The governor of the Indonesian province of Bali told Big League Politics that he guaranteed that there will be no victims if the island’s Mount Agung continues to smoke and shake, signs of a possible eruption.
Gov. I Made Mangku Pastika said he has ordered the evacuation of all 28 villages in the danger zone and there are now more than 144,000 refugees, who are now housed in tents, sporting facilities, and private homes. “We consider the refugees like brothers and sisters—and they are fine.”
The governor said the many of the refugees do not actually live near the volcano. “They are in a panic.”
Pastika said his message to Balinese people living in the United States is to relax. “Stay calm. Nothing bad is going to happen. Don’t worry.” The governor has evacuated everyone living within a 12-kilometer radius of the mountain.
“I guarantee there will be no victims from the volcano,” he said.
The governor said in addition to providing shelters for the refugees, he has set up kitchen and feeding facilities, each capable of feeding tens of thousands.
Mount Agung is the dominant feature on the east end of the island and the nearly 10,000-foot mountain is considered extremely sacred for the Hindus, who make up the clear majority of the island population.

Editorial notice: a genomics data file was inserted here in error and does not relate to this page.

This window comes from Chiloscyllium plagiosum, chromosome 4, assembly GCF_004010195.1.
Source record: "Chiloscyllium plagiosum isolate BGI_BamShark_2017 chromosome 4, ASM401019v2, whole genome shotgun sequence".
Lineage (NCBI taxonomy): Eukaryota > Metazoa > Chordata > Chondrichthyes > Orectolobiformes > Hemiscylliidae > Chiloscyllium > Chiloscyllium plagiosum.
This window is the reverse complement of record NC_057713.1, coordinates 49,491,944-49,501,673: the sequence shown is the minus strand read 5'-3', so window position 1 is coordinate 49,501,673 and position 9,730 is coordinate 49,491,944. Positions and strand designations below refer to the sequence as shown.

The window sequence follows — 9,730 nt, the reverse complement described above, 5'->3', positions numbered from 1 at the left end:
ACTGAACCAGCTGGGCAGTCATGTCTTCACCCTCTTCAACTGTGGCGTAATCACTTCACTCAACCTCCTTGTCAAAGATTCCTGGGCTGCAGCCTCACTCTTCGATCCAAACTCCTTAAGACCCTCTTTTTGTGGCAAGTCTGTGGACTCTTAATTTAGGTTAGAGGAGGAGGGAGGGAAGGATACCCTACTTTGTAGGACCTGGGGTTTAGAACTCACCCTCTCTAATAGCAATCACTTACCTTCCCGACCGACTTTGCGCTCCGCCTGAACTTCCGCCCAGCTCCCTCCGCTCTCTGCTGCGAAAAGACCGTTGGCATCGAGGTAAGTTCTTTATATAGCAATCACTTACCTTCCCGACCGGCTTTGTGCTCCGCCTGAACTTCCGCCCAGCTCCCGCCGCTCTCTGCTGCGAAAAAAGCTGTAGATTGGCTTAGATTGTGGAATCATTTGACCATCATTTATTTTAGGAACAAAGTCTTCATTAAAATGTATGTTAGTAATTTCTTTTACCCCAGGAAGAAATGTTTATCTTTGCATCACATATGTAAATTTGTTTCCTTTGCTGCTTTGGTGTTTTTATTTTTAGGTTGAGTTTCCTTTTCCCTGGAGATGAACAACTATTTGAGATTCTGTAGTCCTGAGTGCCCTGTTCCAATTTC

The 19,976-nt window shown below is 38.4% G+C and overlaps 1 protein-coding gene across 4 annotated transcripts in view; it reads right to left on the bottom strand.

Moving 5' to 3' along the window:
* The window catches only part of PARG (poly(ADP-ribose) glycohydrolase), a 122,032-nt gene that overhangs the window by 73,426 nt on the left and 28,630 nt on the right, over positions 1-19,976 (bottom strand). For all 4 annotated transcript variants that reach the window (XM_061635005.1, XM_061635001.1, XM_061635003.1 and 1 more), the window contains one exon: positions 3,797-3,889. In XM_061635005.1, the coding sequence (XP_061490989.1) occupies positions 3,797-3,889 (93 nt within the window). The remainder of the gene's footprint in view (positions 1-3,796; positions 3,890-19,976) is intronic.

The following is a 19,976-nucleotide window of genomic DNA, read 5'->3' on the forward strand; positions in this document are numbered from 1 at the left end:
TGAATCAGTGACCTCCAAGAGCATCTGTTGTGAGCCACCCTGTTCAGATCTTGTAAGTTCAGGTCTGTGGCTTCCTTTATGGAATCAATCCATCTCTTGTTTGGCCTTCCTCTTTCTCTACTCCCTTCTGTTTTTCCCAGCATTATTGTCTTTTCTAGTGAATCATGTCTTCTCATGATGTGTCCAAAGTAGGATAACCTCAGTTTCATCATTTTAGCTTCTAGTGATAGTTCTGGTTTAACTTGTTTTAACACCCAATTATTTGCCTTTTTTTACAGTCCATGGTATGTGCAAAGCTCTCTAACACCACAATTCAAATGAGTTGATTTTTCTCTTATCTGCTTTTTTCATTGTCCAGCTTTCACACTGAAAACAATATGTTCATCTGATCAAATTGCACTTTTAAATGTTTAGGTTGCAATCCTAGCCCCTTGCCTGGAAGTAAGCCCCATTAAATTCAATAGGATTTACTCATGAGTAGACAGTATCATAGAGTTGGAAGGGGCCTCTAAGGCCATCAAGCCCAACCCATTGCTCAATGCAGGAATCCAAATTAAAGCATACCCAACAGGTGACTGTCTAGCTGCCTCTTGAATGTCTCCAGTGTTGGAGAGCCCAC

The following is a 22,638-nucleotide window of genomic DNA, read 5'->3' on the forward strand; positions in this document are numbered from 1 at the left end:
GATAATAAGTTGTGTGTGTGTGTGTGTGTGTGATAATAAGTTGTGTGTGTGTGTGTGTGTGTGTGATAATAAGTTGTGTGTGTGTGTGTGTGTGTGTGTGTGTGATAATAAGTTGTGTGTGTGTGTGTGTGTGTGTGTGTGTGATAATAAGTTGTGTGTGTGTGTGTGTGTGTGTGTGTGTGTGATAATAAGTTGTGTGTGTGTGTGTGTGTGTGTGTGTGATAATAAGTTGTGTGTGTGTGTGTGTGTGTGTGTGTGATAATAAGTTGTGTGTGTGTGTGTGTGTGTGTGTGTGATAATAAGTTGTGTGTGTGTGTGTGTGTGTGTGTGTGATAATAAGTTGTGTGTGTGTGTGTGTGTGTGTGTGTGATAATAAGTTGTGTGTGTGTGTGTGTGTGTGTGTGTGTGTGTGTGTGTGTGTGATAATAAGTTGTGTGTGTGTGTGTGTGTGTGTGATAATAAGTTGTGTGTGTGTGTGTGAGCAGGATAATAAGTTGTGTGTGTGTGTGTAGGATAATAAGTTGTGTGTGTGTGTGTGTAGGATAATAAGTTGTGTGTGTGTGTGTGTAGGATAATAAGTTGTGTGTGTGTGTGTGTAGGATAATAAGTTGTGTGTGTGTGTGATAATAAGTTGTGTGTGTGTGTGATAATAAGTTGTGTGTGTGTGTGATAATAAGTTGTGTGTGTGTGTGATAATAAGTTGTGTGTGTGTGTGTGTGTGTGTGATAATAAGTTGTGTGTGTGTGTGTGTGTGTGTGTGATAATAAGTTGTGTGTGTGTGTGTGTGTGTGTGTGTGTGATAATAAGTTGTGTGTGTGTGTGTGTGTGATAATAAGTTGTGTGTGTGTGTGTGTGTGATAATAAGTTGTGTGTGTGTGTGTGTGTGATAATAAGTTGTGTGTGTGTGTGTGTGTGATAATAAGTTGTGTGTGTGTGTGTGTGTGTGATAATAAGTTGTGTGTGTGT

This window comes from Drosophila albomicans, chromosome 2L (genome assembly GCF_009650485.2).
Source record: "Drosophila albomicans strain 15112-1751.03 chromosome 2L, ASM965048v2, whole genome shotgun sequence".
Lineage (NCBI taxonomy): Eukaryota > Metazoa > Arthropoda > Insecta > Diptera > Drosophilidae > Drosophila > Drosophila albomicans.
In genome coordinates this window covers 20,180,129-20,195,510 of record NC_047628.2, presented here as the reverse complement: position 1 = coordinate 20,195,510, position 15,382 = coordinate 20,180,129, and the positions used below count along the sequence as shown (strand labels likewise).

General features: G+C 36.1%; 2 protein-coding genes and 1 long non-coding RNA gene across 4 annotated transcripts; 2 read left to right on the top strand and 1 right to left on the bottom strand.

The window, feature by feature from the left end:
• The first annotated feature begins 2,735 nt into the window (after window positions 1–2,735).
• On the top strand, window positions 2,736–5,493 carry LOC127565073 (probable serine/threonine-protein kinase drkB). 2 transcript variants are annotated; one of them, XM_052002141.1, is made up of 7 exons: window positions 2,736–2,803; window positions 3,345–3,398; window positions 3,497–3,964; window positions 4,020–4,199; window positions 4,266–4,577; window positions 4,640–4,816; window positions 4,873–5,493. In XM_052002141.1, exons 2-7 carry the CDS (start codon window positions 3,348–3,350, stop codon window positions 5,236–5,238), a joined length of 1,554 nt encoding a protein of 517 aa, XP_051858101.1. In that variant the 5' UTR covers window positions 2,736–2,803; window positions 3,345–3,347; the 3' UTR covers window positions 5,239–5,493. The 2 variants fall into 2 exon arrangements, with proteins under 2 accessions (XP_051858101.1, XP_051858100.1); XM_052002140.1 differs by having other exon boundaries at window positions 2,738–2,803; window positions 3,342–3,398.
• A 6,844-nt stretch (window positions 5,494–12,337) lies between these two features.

In the days since tremors near the mountain became more frequent and stronger in the second week of September.
Pastika, who has been the governor since 2008, said he was a 12-year-boy when the volcano last erupted in 1963, followed by smaller eruptions into 1964.
“It was a long time ago and the situation is very different,” he said. “At that time there were no cars, no communications, no electricity—and no information about the volcanology, or whatever,” he said.
“One thousand people were killed because there was no notification and because of the belief of the people the volcano will not erupt after they came and performed ceremonies with the music and everything,” he said.
“I will always remember that suddenly, the day became dark and there was a lot of ash and dust covering everything,” Pastika said.
“That eruption was considered big because it had been more than 100 years, since the last eruption,” he said.
“But, now? It is just 54 years ago,” he said.
“We cannot compare all those things that happened in 1963,” he said.
“We are so developed now,” he said.
“Now we have thousands of refugees and they are going in their own cars,” the governor said.
Another major difference between 2017 and 1963 is the coordination between the provincial, local and national government, through the National Disaster Coordination Board, he said.
The governor said he has not been in contact with the American government because the preparations have been so complete, there is no need to go outside the country for help. “For the time being, we can handle it by ourselves.”
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